Though most contractors are as concerned about providing excellent service and stunning results as the folks who hire them, homeowners should definitely be careful when it comes time to choose the company they hire. It is unfortunate that, despite the industry's best efforts, contractor scams still exist; and while the number of dishonest contractors out there are far fewer than those who are on the up-and-up, it is important for homeowners to understand the hallmarks of an individual or company who is likely to provide poor service or--even worse--take your hard-earned money and run.
According to the Consumer Federation of America, shoddy or underhanded home improvement work represents the third most reported offense in the nation for 2011 (behind automobile and debt-relief complaints). The fact is, though, that contractor scams are perpetrated by a small number of individuals when compared to the vast majority of honest, decent service professionals who do good work. No checklist can guarantee with absolute certainty that the contractor you hire will be the perfect fit for your project, but the following five tips will go a long way in helping you avoid the handful of bad apples out there who are more concerned with a quick buck than they are with doing a good job.
1.Find Your Contractor Through a Reputable Source
No reputable contractor expects to be paid in full for a job he or she has not performed yet!
Whether it's an online service, a call to the Better Business Bureau, or a referral from a friend or family member who has used the company before, one of the most effective ways to find a good contractor is to go through a reputable source. Unscrupulous service professionals will have a very difficult time maintaining good standing with online home service companies like Redbeacon who screen their contractors and record reviews. Similarly, a company who does shoddy work won't be referred to you by your friends, family, and coworkers. Always look for a contractor with a proven record for good service and never hire anyone going door-to-door.
2.Ask Plenty of Questions
A good contractor is well-aware that you are concerned with how much you spend and what that money will go toward. He or she will have plenty of experience in explaining any aspect of the job to you and will gladly break down the cost of his or her services. If you have a question, don't hesitate to ask--and make sure to ask plenty of questions before you hire! If a contractor gives you a hard time about a few preliminary questions, you should probably hire someone else.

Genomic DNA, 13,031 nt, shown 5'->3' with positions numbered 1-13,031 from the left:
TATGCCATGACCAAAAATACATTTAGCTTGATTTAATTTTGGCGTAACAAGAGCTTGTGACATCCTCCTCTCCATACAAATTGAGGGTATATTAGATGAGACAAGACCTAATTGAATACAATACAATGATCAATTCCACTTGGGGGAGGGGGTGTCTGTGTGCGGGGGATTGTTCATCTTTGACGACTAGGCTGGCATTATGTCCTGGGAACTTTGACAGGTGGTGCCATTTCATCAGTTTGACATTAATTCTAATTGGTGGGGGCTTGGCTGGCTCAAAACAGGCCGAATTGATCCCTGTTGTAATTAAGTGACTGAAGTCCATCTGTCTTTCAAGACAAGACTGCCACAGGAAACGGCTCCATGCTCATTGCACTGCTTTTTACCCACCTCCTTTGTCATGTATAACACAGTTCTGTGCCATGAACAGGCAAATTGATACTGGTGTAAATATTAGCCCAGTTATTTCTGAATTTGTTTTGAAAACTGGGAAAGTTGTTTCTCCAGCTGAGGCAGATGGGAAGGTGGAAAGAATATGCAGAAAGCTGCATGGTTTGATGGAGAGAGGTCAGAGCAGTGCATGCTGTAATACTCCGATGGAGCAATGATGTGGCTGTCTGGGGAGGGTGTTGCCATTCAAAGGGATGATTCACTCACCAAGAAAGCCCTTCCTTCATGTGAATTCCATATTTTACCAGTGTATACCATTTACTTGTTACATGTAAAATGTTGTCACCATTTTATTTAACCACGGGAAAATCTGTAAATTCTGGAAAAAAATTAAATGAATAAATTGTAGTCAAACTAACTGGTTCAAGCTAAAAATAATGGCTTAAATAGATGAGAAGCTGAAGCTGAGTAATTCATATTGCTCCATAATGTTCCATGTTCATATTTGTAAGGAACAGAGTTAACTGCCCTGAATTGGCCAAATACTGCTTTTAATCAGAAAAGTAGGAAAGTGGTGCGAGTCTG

Good contractors have a history of providing excellent service, and the homeowners who have used them before are often happy to tell others of how well their own projects turned out. Ask any prospective contractor for references and follow up with phone calls. You'll be happy you did.
4.Verify Business Information
The phone number, business address, company name, and credentials of any contractor you hire should be up-to-date and verifiable. If these crucial elements of good business are missing, there's a very good chance that you are dealing with someone who is incompetent (at best) or dishonest.
Here's something to remember: No reputable contractor expects to be paid in full for a job he or she has not performed yet! Asking for full compensation upfront (especially in cash, but by check or card, too) is a hallmark of contractor scams. Most good contractors expect to be paid in increments that correlate to milestones during the project (X% when the project begins, X% at a specified mile-marker, the remaining compensation upon completion, etc.). Never pay the entire cost of the project before work has been completed and always use a check or credit card so your payment can be verified.